Chaire Internationale 2017 : Le Labex accueille le Professeur Sonia Cristofaro - Université de Pavie (Italie)

  Professor Sonia Cristofaro from University of Pavia (Italy) is the next invited professor of the Labex EFL.

  You will find hereafter the detail of her lectures that will take place in May/June 2017 :

 

 

Venue : Délégation Paris Villejuif - Campus CNRS - 7 rue Guy Môquet - 94800 Villejuif - Salle Prune

Plan d'accès

https://www.vjf.cnrs.fr/reseau/glv.html

Typology, diachrony and language description

Typologists usually identify synchronic cross-linguistic patterns, and account for these patterns independently
of how they actually developed in individual languages. Reference grammars are also usually synchronically oriented.

The general goal of this seminar is to show that individual patterns
are often best understood in terms of their diachronic origins. This has several consequences for
language description. First, reference grammars should try and provide as many clues as possible
on the origins of individual phenomena, for example through internal reconstruction. Also, linguists
often try to identify what grammatical categories best describe particular grammatical patterns. In
many cases, however, this is unnecessary, because these patterns reflect several distinct diachronic
processes, rather than some overarching grammatical category.

These issues will be illustrated through four case studies, to be discussed in as many lectures:

Lecture 1 - Unrealized states of affairs and "irrealis"  - Wednesday 31/05, 3-5pm

Several languages have been argued to have a grammatical category of irrealis, manifested in phenomena such as person marking, switch-reference,
negation, or the encoding of counterfactual and non-factual events. This category, however, is rather difficult to define, both cross-linguistically and

within individual languages. Based on cross-linguistic diachronic evidence, it will be shown that this is because the relevant phenomena are actually a result
of several distinct diachronic processes independent of some overarching grammatical category of irrealis.

Lecture 2: The origins of insubordination cross-linguistically -  Wednesday 07/06, 3-5pm

Insubordination is usually regarded as a phenomenon whereby a former subordinate clause comes to be used independently. Cross-linguistically,
however, insubordinate clauses can develop through a wider range of mechanisms than assumed so
far, and many clause types are actually compatible with different developmental mechanisms and
source constructions. Also, the various mechanisms are quite different in nature, and do not exclusively
apply to subordinate clauses. This suggests that insubordination might actually be a result of
several different processes pertaining to clause combining in general, rather than a unified process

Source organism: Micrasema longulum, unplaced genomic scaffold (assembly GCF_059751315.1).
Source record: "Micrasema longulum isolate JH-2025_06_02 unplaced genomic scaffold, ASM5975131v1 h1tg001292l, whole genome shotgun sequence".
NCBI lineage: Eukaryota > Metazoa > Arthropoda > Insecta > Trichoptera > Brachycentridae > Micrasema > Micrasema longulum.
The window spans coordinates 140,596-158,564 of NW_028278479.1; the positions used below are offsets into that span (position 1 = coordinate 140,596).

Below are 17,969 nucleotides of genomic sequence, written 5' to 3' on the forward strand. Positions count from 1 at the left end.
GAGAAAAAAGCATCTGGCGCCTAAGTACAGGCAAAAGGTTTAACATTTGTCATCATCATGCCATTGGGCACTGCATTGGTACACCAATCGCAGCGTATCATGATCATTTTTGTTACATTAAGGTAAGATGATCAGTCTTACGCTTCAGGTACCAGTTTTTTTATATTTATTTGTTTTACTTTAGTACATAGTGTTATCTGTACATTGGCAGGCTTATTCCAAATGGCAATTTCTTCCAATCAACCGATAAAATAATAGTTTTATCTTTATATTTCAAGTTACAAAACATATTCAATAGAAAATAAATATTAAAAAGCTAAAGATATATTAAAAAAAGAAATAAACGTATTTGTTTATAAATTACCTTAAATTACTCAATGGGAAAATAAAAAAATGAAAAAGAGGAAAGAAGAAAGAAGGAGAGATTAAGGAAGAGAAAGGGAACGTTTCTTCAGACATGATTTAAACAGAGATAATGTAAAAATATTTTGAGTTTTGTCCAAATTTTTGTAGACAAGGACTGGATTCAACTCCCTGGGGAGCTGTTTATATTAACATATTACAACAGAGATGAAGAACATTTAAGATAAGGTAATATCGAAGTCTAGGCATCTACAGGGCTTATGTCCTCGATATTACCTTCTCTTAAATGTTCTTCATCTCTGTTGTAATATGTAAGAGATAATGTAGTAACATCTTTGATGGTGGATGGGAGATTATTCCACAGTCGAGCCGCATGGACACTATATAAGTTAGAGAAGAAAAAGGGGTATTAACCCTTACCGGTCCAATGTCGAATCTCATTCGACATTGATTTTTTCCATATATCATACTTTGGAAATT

specifically pertaining to subordination

Lecture 3: The origins of nominalizations cross-linguistically- Wednesday 14/06, 3-5pm

Nominalizations have mainly been investigated in a synchronic perspective. The available diachronic evidence about the development of
different types of nominalizations cross-linguistically poses some major challenges for traditional
assumptions about nominalization in general. Nominalization is usually regarded as special strategy
whereby some usually non referring expression is treated as a referring one. In many cases, however,
the distinguishing structural properties of individual nominalization types are a result of the original
structure of the source construction, rather than some special treatment of particular expressions.
This, however, need not be the case for all nominalization types. This suggests that traditional criteria
for nominalization do not actually capture a unified phenomenon, but rather a series of constructions
that originate through different mechanisms and are motivated in terms of different principles.

Lecture 4: The diachronic shaping of complementation patterns - Wednesday 21/06, 3-5pm

The ability to adapt to changing circumstances is necessary for survival.  Even within the domain of language, this can be seen.  Those who cannot vary their speech routines can fall into habits that degrade the very speech patterns that the inflexible systems would seem to support.  Examples come from the previously mentioned stuttering research as well as from dysarthrias, particularly Parkinson disease.  The ability to adapt to changing circumstances depends on the ability to use variability rather than avoid it.

Preliminary readings

On the nature of grammatical categories : a diachronic perspective  -  ICI

Descriptive notions vs. grammatical categories : unrealized states of affairs and "irrealis"  -  ICI

Routes to insubordination : a cross-linguistic perspective  -  ICI

Complementation hierarchies and the development of complement constructions  -  ICI